Once all of the groups have read the entire room, they will go back to where they started. One person in the group will share out the different strategies/arguments that were listed on their scenario.


For this activity, you will need to have students take a piece of paper and divide it 9, 12, or 16 sections (really, it's up to you...)

For whatever topic you are studying, have students start by listing three things they already know about it. You could also have them list questions or wonderings. After they have listed what they already know, have students mingle around the room and give one new idea to someone else and get one new idea from that person before moving on to another student. Once their chart is full, students return to their seat. 

You can adapt this for math as well...decomposing numbers, problem solving strategies, different ways to write numbers, etc. 


For this activity, you will want to line your students up around the room in a large semi circle. Then, have them number off 1 to 3 or 1 to 4, depending on your room size and number of questions you have planned for the activity. 

Once students are numbered off, turn to the people standing next to them. So the first 1 through 3 numbered off students will turn and group, the next 1 through 3 numbered off group will turn to each other.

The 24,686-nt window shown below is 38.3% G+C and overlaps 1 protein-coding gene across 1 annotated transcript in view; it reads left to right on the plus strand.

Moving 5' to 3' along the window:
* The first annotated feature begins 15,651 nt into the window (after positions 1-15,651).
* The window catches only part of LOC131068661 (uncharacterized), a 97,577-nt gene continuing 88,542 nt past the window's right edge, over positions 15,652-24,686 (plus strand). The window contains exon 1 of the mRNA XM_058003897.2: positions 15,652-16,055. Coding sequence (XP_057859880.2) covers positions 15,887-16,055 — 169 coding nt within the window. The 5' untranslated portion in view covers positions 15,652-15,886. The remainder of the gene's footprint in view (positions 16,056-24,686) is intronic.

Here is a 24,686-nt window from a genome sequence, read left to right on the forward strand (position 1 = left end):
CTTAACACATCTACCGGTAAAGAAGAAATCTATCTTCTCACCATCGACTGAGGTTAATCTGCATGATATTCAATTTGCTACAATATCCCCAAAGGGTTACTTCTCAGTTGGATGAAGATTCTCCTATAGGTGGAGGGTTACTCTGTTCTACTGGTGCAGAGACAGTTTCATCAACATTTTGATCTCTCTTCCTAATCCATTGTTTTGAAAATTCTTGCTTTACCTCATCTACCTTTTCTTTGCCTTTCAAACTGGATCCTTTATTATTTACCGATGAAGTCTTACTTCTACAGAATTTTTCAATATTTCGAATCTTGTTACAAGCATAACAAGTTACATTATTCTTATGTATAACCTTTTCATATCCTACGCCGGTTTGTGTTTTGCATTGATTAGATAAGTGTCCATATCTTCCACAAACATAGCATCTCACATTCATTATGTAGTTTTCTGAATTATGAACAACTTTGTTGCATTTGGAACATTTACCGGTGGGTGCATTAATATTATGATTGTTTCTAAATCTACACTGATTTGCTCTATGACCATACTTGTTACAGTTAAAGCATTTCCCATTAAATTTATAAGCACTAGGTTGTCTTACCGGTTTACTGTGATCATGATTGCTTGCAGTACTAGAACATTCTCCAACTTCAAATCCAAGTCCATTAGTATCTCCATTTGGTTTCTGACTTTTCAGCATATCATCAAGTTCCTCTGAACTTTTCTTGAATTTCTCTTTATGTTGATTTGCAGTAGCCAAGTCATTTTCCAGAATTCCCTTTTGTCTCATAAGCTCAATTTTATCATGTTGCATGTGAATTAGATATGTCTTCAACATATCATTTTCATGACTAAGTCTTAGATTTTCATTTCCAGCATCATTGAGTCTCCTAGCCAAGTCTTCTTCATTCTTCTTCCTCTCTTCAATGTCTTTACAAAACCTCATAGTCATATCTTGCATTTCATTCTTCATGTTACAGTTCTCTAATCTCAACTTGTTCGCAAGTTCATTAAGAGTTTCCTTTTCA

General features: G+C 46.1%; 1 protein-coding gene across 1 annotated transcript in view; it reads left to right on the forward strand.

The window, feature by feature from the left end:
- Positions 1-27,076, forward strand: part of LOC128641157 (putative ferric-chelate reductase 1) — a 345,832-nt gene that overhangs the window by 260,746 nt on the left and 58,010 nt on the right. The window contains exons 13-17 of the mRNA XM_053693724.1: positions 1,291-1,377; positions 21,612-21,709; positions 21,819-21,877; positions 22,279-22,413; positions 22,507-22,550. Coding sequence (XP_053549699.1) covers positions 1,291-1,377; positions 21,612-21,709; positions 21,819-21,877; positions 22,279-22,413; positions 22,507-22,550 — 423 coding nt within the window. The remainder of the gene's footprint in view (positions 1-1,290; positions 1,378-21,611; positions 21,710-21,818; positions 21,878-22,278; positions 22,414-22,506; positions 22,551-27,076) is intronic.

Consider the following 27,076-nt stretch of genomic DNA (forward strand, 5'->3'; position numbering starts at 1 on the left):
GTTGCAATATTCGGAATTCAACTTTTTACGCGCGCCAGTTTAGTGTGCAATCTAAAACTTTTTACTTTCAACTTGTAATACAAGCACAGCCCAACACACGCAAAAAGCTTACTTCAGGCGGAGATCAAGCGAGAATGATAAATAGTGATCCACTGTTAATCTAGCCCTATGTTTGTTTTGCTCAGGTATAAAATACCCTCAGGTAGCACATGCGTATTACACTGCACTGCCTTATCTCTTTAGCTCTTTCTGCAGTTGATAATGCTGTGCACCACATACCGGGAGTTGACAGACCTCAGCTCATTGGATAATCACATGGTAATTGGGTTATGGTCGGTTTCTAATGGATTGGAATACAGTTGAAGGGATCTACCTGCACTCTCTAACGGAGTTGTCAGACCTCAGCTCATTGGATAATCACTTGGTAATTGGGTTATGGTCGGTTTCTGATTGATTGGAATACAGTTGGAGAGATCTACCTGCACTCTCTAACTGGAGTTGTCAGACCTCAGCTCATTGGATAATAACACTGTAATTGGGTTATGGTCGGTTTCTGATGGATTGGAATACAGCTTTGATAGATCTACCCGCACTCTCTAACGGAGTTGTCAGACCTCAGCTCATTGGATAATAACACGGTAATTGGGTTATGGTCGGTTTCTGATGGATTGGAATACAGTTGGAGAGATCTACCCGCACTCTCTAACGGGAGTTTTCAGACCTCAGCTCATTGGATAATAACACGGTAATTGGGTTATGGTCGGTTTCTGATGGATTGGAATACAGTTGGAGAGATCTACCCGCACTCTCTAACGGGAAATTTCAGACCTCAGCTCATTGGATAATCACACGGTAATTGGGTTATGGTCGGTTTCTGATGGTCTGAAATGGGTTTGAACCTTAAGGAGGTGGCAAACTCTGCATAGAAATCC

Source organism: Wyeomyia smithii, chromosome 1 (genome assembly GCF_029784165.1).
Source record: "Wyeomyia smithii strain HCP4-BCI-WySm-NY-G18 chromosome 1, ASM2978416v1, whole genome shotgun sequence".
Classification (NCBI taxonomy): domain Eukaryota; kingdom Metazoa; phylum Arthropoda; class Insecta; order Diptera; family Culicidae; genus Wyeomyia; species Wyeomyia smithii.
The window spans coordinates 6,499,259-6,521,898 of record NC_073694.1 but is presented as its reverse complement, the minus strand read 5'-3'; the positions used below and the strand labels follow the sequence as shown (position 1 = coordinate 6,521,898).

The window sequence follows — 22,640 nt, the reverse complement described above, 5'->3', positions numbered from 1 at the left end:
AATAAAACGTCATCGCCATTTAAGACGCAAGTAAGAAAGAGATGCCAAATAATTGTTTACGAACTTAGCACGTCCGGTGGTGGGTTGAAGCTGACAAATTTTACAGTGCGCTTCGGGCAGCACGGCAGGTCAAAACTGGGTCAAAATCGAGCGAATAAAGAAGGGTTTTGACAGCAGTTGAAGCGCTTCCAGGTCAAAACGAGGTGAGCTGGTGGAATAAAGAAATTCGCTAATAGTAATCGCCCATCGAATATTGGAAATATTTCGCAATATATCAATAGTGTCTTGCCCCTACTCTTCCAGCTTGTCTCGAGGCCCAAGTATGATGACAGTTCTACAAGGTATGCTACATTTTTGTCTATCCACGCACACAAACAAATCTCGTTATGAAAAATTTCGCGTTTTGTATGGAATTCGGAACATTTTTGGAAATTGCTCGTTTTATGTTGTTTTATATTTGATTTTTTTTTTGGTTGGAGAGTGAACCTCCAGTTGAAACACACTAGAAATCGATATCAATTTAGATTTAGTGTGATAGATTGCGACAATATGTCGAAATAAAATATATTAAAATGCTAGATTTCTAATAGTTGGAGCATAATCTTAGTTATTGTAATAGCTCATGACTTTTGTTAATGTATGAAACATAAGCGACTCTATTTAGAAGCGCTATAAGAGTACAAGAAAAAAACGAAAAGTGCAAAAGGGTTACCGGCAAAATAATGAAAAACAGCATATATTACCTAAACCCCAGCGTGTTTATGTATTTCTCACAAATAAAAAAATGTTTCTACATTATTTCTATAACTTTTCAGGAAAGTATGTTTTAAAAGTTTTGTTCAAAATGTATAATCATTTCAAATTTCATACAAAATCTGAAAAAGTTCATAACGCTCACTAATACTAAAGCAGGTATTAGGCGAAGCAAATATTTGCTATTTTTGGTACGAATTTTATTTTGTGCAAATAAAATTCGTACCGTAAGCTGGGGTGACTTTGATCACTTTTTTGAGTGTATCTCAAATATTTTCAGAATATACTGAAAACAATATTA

Display a question on the board and have those groups discuss their thoughts. After a few minutes of discussion, have all of the number 1's move to the next group in the line and share the answer their last group discussed. Then, display a new question for the new groups to discuss and repeat! 

I hope you been able to take something away from this post! Collaboration is an important part of teaching and learning and these activities are unique and meaningful ways to get students to work together while learning. 

I would love to hear any ways that you could adapt and use these activities in your classroom! Please comment and share below!





5 comments

  1. I love each one of these ideas and will pin this post to be sure I remember to use them this coming year. Thanks for sharing! :-)

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  2. These are great ideas. This is just the type of activity I'm looking for to step up my group work next year. Keep 'em comin'! :-)

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  3. Thanks for sharing! I like the Bright Ideas idea and the Give One Get One idea. I'm thinking You could have books at each "station" for the Bright Ideas activity and kids could do a little scavenger hunt for text features or story elements. I'm also thinking the Give One, Get One could work with word study. Kids could draw pictures or write words that have /ch/ for example. I'll definitely share this!
    Deb
    Not very fancy in 1st

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    Replies
    1. Thank you for sharing your ideas Deb!! =)

      Delete
  4. thank very good post
    http://www.friv2k.org/jump-out-the-box-computer.html